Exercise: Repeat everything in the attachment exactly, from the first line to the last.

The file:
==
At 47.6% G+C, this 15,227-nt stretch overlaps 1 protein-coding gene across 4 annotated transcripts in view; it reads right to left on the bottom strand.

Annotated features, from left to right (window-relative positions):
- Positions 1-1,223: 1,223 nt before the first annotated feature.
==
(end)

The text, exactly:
At 47.6% G+C, this 15,227-nt stretch overlaps 1 protein-coding gene across 4 annotated transcripts in view; it reads right to left on the bottom strand.

Annotated features, from left to right (window-relative positions):
- Positions 1-1,223: 1,223 nt before the first annotated feature.